Cover Ciaconna

Album info



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  • Bartolomeo Tromboncino (1470-1535)
  • 1Ostinato vos seguire03:32
  • Claudio Monteverdi (1567-1643)
  • 2Zefiro torna05:38
  • Andrea Falconieri (1585-1656)
  • 3Ciaconna03:28
  • Michel Godard (1960)
  • 4Dreaming Dancers03:54
  • Diego Ortiz (1510-1570)
  • 5Recercada Passamezzo01:57
  • Anonymous
  • 6Passacaglia della vita / nella vita06:33
  • 7Un sarao de la ciaconna03:40
  • Francesco Manelli (1595-1667)
  • 8Accesso mi cuore (Ciaconna)03:54
  • Fabritio Caroso (1526-1605)
  • 9Alta regina01:54
  • Johannes Vogt (1953)
  • 10Follia leggera03:26
  • Cancionero de Palacio (15th/16th cent.)
  • 11Non quiero ser monja01:48
  • Michel Godard (1960)
  • 12Folie de 1000 lumières04:56
  • Anonymous
  • 13Guardame las vacas02:03
  • Diego Ortiz (1510-1570)
  • 14Recercada Romanesca02:04
  • Cancionero de Palacio (15th/16th cent.)
  • 15Muchos van de amor heridos02:11
  • Michel Godard (1960)
  • 16Song for Urte05:03
  • Andrea Falconieri (1585-1656)
  • 17Folía echa para mi Señora Doña Tarolilla de Carallenos03:45
  • 18Aria sopra la Ciaconna02:57
  • Cancionero de Palacio (15th/16th cent.)
  • 19Rodrigo Martinez02:13
  • Stephin Merritt (1965)
  • 20The Book of Love03:12
  • Total Runtime01:08:08

Info for Ciaconna

The practice of diminution and improvisation is an integral part of the music of the 15th to 17th centuries and can no more be ignored than certain melodic and rhythmic models that form the basis of this music. Suffice it to mention only the ciaconna, the romanesca, the folia and the passamezzo in this context. It made sense, therefore, to see links with the world of jazz. After meeting Michel Godard and Luciano Biondini we agreed that a Renaissance musician and a Jazz musician are really two sides of one and the same coin.

For the present album we have brought these two sides into direct contact with each other, resulting in the liveliest music that relocates the sounds of the past in the present day and, conversely, places contemporary music in a historical context.

Capella de la Torre
Katharina Bäuml, direction

Capella de la Torre
is a group of musicians who have made a name for themselves as specialists in historical performance practice. The ensemble's aim is to give listeners an immediate experience of the rich and hitherto neglected repertoire of mediaeval and renaissance music by performing it to a professional standard.

The name "de la Torre" has a double meaning. In the first place, it pays homage to the Spanish composer Francisco de la Torre, who wrote his "Danza Alta" at the beginning of the 16th century. This is probably the most famous piece for what was then known as "capella alta", an ensemble of wind instruments such as shawms, dulcians, sackbuts and cornetti. Capella de la Torre has specialized in music written for the "capella alta". Secondly, the name may be taken in a literal sense: "de la Torre" means "from the tower" and groups of wind players (Spanish: ministriles) often played on towers or balconies at festivals and other official occasions. "Torres de los Ministriles" are still to be found in many Spanish towns today.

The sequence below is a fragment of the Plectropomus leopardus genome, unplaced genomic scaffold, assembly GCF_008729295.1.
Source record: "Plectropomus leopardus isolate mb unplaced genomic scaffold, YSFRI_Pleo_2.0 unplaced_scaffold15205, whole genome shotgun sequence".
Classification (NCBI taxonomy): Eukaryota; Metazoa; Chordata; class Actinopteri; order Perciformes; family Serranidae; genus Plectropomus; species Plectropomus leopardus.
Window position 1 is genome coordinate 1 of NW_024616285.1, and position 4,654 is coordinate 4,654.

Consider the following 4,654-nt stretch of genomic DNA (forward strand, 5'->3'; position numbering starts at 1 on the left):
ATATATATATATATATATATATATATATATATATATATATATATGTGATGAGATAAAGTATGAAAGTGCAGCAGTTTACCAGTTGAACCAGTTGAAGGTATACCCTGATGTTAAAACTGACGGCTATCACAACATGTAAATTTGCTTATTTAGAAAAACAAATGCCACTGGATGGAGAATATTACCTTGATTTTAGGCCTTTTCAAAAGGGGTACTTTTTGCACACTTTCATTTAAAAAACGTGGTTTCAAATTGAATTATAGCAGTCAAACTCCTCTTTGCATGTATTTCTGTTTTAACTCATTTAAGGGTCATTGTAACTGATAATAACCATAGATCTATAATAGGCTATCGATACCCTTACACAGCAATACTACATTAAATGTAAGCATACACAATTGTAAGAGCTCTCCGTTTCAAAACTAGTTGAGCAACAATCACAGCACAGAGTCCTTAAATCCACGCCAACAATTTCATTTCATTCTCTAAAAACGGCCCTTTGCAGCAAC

Capella de la Torre does not confine itself to Spanish music, however, but also plays music written throughout the rest of Europe for the "hauts instruments" or "loud instruments". In general, it tries to breathe life into the old traditions of "ministriles", "piffari" and "Stadtpfeiffer".

In the music world of today there are very few ensembles centred around historical double-reed instruments. This is particularly so in Germany.

Katharina Bäuml
born in Munich, Germany, studied modern oboe in the Conservartories of Hannover with Klaus Becker, Hamburg with Rainer Herweg and Mannheim with Winfried Liebermann graduating with 1st Class Honours. She has performed as oboe soloist in the “Gustav Mahler Orchestra” and has tought oboe at the School of Music of Hamburg.

In Hamburg she also elaborated her musical skills by studying historical woodwind instruments with Renate Hildebrand at the Hamburg Conservatory, finished her studies with the Diploma with 1st Class Honours. For further widening her expertise of historical oboes and shawms she then studied with Katharina Arfken at the “Schola Cantorum”, Basel and has participated in master classes with Ku Ebbinge, Alfredo Bernardini, Paul Dombrecht and Bruce Haynes. Katharina has worked with Claudio Abbado, Pierre Boulez, Gottfried von der Goltz, Andrea Marcon, Carles Magraner, Marc Minkowski, Michael Schoenheit y Ludger Remy and has performed with Akademie für Alte Musik Berlin, Les Musiciens du Louvre, Barockorchester L´Arco, L´Arpa Festante, Musica Fiata, Dresdner Instrumentalconcert, Capella de Ministrers, Orquesta Barroca de Sevilla and Ministriles de Marsias.

In 2005 Katharina has founded the ensemble “Capella de la Torre”, which is dedicated to the music of the 15th and 16th centuries especially for double reed instruments.

Katharina has appeared in various recordings of CDs and radio broadcastings, e.g. for Radio France, MDR, NDR and WDR. She has given master classes of medieval and renaissance music at the Conservatory of Amsterdam and is currently living in Braunschweig, Germany, where she also teaches oboe and shawm.

With the accordeon-player Margit Kern Katharina Bäuml founded 2011 the Duo Mixtura, where the two musicians combine music o the Renaissance with contemprary music written especially for the duo.

Katharina Bäuml is giving in masterclasses at the conservatorys of Geneva and Hannover and she teaches in Berlin.

Booklet for Ciaconna

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